Then there's Sam Raimi's goofy, slapstick Army of Darkness, which the MPAA seemed to really have it out for—it initially received not an R, but an NC-17, for nothing more disturbing than a zombie getting beheaded. Who knows what would happen if AMC's The Walking Dead was subject to weekly review by the board.

All of this raises a question: Just how can terror be measured? Short of hooking audience members up to an EEG and EKG and analyzing brain function and heart rate, or trying to monitor adrenaline production over the course of a movie's running time, how do you quantify the subjective quality of fear?

Here's one measure. Let me preface by saying that advance screenings of horror films are usually terrible, often having little to do with the quality of the movie itself. These promotional screenings, set up for the media to attend with a band of lucky moviegoers who've been given free passes to the early showing, highlight almost all the reasons many people hate seeing movies in the cinema. Even more than for any other genre, advance screenings of horror seem to give people license to try to prove to the world that they're not scared by yelling at the screen, laughing at wildly inappropriate times, and loudly attempting to predict to their neighbor what's going to happen next.

But here's what took place at the screening I attended last week for The Conjuring. Things started out with the usual chatter, but then something curious started to develop, gradually, as the movie went on. People largely kept quiet. There were startled screams, collective jumps and armrest-grabbing, and laughter at the needed comic relief that Wan provides throughout the film. But as the director slowly wound up the tension in preparation for the film's chaotic climax, there were moments where it seemed the entire theater was holding its breath. We were united in one feeling: terror.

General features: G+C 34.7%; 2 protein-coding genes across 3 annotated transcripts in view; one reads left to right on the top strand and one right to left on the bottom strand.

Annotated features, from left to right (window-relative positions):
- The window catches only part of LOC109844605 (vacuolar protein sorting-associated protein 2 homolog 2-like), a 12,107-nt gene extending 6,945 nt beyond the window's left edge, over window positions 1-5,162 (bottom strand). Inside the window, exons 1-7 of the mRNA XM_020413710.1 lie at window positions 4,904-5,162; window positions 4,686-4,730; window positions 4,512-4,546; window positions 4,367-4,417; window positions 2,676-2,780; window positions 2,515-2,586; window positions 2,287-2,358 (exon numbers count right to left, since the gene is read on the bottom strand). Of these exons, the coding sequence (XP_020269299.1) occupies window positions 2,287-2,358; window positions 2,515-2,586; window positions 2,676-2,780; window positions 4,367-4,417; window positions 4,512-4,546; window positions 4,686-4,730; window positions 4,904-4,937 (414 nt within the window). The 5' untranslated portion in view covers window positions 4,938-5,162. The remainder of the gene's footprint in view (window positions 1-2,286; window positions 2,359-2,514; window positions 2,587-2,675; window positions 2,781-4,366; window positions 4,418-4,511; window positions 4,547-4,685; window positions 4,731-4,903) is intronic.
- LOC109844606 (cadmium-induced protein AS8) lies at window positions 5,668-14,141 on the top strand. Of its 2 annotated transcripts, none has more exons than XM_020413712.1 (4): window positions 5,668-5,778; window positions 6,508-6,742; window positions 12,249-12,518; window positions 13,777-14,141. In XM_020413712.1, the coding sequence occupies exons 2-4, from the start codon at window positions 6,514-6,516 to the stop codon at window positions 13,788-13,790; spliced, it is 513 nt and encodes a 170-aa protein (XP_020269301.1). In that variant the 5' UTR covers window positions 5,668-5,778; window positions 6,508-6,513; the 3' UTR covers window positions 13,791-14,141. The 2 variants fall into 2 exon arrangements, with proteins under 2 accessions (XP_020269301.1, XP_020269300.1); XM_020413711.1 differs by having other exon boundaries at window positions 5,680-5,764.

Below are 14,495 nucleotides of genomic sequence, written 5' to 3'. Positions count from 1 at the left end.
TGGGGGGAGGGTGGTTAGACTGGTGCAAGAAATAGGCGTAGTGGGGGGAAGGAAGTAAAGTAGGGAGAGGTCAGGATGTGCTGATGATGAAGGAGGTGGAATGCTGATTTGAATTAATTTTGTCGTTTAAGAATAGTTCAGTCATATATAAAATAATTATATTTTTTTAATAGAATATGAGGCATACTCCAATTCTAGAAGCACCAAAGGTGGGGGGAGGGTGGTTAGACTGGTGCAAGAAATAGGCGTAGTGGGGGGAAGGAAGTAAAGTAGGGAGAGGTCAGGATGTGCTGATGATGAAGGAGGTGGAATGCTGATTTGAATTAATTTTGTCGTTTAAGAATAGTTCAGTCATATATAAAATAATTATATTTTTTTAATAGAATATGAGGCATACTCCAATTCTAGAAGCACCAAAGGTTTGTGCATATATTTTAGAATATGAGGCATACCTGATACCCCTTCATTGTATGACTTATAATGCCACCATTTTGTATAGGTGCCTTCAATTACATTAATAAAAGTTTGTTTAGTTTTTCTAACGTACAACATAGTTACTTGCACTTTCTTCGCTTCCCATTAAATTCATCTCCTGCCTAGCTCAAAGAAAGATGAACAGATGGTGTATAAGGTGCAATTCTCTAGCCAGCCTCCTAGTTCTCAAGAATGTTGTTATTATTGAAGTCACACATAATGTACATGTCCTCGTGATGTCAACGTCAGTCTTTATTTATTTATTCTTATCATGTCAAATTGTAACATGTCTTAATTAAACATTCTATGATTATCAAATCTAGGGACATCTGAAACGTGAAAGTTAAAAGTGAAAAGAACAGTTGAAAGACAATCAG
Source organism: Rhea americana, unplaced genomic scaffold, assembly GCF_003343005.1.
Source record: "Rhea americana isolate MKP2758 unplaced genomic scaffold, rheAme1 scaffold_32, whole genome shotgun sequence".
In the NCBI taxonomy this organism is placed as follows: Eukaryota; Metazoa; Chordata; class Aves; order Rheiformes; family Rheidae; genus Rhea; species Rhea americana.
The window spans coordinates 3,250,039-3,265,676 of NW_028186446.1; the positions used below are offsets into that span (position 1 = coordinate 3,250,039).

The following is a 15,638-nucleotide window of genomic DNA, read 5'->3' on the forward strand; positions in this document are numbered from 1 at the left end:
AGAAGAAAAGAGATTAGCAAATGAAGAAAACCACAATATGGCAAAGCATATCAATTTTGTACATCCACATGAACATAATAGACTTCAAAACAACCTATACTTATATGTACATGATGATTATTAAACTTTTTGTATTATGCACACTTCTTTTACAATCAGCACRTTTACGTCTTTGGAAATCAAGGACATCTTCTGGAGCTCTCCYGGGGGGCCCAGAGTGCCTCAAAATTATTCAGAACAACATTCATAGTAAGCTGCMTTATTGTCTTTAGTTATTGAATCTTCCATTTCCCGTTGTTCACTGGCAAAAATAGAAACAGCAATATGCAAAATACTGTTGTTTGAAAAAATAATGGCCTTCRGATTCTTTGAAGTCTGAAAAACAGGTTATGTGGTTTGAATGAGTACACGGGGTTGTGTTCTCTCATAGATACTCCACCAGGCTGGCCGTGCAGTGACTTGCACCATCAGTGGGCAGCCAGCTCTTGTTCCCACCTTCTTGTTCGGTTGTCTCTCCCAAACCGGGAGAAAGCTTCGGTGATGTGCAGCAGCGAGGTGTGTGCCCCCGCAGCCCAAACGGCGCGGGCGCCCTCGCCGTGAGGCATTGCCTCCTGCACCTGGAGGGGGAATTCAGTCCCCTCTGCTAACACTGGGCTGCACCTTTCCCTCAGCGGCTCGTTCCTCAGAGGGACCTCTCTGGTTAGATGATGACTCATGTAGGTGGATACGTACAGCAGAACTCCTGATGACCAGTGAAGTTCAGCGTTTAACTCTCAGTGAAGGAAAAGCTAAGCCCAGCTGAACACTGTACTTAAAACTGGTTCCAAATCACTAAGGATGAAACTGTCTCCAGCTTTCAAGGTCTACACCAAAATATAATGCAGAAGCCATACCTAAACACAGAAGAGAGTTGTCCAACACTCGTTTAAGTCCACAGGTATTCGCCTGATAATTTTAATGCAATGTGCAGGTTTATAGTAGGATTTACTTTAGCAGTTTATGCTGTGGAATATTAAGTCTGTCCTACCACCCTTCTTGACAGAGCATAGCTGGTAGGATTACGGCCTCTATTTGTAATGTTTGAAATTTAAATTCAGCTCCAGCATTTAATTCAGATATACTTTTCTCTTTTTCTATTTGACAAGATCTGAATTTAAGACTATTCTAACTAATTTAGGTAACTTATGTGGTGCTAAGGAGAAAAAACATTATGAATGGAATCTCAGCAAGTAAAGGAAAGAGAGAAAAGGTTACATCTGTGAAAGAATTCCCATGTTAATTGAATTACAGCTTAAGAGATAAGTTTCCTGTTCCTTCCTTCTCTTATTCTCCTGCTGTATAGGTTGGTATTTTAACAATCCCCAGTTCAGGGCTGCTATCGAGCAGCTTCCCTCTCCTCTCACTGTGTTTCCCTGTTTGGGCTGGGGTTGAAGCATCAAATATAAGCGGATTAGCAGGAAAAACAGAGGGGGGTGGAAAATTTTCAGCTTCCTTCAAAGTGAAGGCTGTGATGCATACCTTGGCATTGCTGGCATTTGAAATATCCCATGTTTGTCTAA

Is it too scary for a 16-year-old to see without Mom or Dad? Probably depends on the teen, and I don't feel qualified to make that decree—I was watching R-rated films alone in my parents' basement on HBO and VHS before I was even technically allowed to go to a PG-13 film myself, and I don't consider myself any worse off for it.

But does The Conjuring deserve to be singled out as more intense than its peers purely on the basis of terror? (I realize the rating mentions violence too, but I doubt its violence would break the PG-13 threshold.) Others may disagree, but I'd argue the answer has to be yes.

Wan's approach to horror is resolutely old-fashioned, but finely tuned to maximize techniques we've already seen a million times before. When a character is locked goes into a darkened basement with only matches for light, we KNOW something is going to spring out of the darkness. When Wan leaves obvious room in the frame for something to pop up, or telegraphs the appearance of a ghoul by having a character look in terror before the camera actually shows it, it shouldn't be a surprise when he gives us what we expect.

Yet his ability to deliver thoroughly disturbing images without resorting to ostentatious gore or violence is something to marvel at. I'm fairly desensitized to this sort of thing—maybe that's the fallout of my teenage horror viewing—but my guts were wrapped up in knots and every follicle on my head sizzled with fear on multiple occasions. If the MPAA is looking for an objective standard for R-rated terror going forward, they might as well just add to the rating, "as scary as The Conjuring."